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CISA Warns of Multiple Critical Vulnerabilities Affecting Mitsubishi Electric PLCs

CISA Warns of Multiple Critical Vulnerabilities Affecting Mitsubishi Electric PLCs

CISA Warns of Multiple Critical Vulnerabilities Affecting Mitsubishi Electric PLCs

This week, the United States Cybersecurity and Infrastructure Security Agency (CISA) issued an ICS advisory warning of multiple vulnerabilities in the engineering software developed by Mitsubishi Electric called GX Works3.

The agency warned that attackers could gain access to the MELSEC iQ-R/F/L series CPU modules and the MELSEC iQ-R/F/L series OPC UA server module and even run arbitrary code if they were able to successfully exploit the flaws.

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In ICS settings, engineers rely on GX Works3, a piece of engineering workstation software that facilitates the transfer of programs to and from the controller, diagnosis of software and hardware problems, and execution of maintenance tasks.

The versatility of the platform makes it a tempting target for adversaries who are out to take control of the managed PLCs through compromise.

Three of the ten flaws are related to the storage of sensitive data in cleartext, four are related to the use of a hard-coded cryptographic key, two are related to the use of a hard-coded password, and one is related to a case of insufficiently protected credentials.

CISA Warns of Multiple Critical Vulnerabilities Affecting Mitsubishi Electric PLCs

The most critical of the bugs, CVE-2022-25164, and CVE-2022-29830, carry a CVSS score of 9.1 and could be abused to gain access to the CPU module and obtain information about project files without requiring any permissions.

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Nozomi Networks, which discovered CVE-2022-29831 (CVSS score: 7.5), said an attacker with access to a safety PLC project file could exploit the hard-coded password to directly access the safety CPU module and potentially disrupt industrial processes.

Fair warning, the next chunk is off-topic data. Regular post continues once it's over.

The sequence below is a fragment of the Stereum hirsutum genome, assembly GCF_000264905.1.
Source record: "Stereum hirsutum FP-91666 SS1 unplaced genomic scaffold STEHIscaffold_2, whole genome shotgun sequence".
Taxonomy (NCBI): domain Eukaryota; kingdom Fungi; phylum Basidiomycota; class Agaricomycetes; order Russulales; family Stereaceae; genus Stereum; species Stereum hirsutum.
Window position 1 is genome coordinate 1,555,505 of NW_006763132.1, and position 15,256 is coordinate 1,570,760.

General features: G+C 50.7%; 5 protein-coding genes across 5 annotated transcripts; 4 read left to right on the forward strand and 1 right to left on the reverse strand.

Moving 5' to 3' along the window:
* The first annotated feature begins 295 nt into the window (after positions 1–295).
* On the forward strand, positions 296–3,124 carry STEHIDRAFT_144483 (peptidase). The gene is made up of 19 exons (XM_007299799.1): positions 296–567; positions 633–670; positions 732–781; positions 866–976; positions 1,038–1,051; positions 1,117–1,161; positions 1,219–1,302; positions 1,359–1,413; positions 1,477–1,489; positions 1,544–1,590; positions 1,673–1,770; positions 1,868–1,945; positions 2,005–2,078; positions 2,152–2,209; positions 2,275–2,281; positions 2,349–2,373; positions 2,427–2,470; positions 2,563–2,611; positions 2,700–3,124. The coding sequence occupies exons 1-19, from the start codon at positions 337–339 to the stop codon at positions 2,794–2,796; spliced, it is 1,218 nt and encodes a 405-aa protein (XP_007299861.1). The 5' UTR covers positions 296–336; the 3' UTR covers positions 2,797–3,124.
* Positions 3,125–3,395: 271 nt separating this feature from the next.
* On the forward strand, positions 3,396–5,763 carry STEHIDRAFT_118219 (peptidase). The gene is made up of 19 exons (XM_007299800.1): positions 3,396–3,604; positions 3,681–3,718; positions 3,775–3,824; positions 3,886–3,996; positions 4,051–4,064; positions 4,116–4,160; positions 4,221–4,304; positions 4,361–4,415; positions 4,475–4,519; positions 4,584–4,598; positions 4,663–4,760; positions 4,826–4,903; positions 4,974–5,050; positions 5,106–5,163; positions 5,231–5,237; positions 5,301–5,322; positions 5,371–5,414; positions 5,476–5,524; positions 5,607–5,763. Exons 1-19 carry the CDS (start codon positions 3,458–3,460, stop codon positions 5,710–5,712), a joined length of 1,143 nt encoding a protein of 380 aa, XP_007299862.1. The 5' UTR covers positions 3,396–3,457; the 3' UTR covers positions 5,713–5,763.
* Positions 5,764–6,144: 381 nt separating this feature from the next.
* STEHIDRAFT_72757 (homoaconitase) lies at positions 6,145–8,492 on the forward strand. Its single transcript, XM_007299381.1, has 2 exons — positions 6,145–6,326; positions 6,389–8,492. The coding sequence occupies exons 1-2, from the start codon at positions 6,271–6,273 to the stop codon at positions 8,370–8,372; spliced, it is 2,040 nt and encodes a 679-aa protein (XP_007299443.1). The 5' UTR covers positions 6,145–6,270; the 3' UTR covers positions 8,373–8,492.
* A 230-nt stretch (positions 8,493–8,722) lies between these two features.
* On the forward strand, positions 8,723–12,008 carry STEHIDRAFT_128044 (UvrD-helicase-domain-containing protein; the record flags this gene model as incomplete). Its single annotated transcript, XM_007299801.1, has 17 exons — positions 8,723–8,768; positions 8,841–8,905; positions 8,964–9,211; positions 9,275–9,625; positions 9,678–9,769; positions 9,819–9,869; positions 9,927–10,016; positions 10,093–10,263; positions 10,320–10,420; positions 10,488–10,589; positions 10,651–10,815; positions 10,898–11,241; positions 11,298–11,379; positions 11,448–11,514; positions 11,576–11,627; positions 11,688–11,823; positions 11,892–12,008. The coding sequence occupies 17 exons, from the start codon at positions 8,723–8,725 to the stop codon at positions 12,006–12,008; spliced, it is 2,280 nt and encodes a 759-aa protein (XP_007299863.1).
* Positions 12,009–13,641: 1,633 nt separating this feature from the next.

“Engineering software represents a critical component in the security chain of industrial controllers,” the company said. “Should any vulnerabilities arise in them, adversaries may abuse them to ultimately compromise the managed devices and, consequently, the supervised industrial process.”

The disclosure comes as CISA revealed details of a denial-of-service (DoS) vulnerability in Mitsubishi Electric MELSEC iQ-R Series that stems from a lack of proper input validation (CVE-2022-40265, CVSS score: 8.6).

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“Successful exploitation of this vulnerability could allow a remote unauthenticated attacker to cause a denial-of-service condition on a target product by sending specially crafted packets,” CISA noted.

CISA Warns of Multiple Critical Vulnerabilities Affecting Mitsubishi Electric PLCs

The cybersecurity agency also detailed three vulnerabilities affecting Horner Automation’s Remote Compact Controller (RCC) 972, the worst of which (CVE-2022-2641, CVSS score: 9.8) could allow for remote code execution or cause a denial of service.


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